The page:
The most surprising game Sunday was the Pittsburgh Steelers’ complete collapse at the hands of their division rivals, the Baltimore Ravens, in a 35-7 blowout. The Steelers came within six points of winning the Super Bowl last season, and they’d brought back almost their entire team for another title run. What went so wrong?
Since they drafted QB Ben Roethlisberger in the 2004 draft and he became their starting quarterback, Pittsburgh has been a model franchise. Over the past seven years, they’ve made it to the playoffs in five of those seasons, played in three Super Bowls, and won two. There is some concern that the team’s window is closing because they now have one of the oldest teams in the NFL. (In contrast, the Green Bay Packers are coming off a Super Bowl victory and have one of the youngest teams in the NFL.) And Sunday’s blowout in Baltimore only adds to the concern in the Steel City. How can they get beaten by 28 points and expect to be a contender?
History has a couple examples of teams that bounced back from huge early season defeats. In 1979, the Steelers lost to the Chargers by a score of 35-7. This was near the end of their great run as the team of the 1970s, but the Steelers were still the defending Super Bowl champs. The Chargers were one of their main rivals for the AFC crown, and it had to look like there was a changing of the guard. But the Steelers regrouped and went on to win their fourth Super Bowl later that season. However it was their last trip to the Super Bowl for almost 15 years.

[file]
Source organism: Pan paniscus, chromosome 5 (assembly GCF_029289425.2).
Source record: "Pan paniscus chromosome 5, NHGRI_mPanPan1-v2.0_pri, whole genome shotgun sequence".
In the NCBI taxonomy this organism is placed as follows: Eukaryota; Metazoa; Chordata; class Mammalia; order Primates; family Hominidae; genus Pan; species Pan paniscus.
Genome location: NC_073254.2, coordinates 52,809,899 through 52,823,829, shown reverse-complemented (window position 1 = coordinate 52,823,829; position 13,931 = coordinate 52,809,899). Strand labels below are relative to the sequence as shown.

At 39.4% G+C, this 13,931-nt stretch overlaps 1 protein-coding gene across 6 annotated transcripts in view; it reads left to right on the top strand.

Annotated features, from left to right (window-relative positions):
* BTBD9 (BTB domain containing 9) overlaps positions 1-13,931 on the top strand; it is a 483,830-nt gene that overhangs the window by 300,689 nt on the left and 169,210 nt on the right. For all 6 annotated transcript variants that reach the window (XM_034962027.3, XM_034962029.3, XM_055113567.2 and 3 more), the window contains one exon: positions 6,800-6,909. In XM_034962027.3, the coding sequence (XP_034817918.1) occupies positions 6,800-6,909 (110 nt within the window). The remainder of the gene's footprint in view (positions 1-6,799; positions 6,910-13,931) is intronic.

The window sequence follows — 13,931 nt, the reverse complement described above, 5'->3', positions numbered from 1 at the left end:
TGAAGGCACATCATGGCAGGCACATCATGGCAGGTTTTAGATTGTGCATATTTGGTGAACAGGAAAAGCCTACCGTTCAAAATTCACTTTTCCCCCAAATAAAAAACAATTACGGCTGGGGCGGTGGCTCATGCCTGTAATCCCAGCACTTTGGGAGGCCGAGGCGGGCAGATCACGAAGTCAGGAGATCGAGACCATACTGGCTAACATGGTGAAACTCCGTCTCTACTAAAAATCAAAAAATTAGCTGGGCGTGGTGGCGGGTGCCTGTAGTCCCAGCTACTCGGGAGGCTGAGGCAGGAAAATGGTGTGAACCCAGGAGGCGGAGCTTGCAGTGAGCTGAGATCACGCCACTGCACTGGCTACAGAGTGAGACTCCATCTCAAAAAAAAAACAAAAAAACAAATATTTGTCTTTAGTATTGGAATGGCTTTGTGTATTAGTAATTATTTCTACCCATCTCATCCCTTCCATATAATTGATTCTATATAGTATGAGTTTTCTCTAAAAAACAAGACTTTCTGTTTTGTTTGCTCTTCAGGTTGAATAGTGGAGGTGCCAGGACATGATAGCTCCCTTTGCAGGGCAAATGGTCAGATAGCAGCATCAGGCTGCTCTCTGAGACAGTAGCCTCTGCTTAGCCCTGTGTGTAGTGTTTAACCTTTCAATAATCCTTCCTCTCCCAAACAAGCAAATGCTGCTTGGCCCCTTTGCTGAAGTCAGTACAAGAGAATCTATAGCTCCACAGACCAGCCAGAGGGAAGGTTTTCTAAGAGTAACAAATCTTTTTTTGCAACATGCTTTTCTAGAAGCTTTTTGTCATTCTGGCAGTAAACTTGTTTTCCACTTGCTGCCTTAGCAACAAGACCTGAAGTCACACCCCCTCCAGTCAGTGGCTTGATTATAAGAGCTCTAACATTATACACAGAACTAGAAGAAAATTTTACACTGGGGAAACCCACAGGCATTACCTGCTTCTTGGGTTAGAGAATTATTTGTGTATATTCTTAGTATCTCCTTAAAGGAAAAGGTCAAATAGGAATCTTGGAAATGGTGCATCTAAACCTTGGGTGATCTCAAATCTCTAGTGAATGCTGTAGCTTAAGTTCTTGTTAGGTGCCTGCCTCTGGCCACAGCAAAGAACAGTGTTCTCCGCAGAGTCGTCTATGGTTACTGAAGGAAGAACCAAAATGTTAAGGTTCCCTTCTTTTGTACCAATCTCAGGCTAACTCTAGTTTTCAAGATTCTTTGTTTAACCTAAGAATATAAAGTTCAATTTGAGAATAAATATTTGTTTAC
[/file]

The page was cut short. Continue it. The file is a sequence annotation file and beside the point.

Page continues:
In 1994, the 49ers had become the team to beat as they signed superstar free agent CB Deion Sanders to complement their high powered offense led by QB Steve Young and WR Jerry Rice. But they flunked an early season test in a 40-8 home loss to Philadelphia in October. By the end of the season, it turned out this defeat wasn’t a sign of trouble, but only a speed bump. The 49ers went on to win their next 10 straight, and eventually the Super Bowl. They haven’t returned to the Super Bowl since, but they did make it back to the playoffs in six of the following eight seasons.
A blowout loss isn’t a sign of disaster for a contending team. Sometimes it’s just a one-game fluke. In the Steelers case Sunday, they committed seven turnovers while the Ravens had none. Roethlisberger was picked off three times and fumbled twice, which left him about halfway toward matching his turnover total from all of last season.
But for as ugly as Big Ben’s opening weekend performance was, it’s not likely he’ll play that poorly again. That game was only one loss in the record book, and one game is not a predictor for future success. It’s one loss that the Steelers will bounce back from.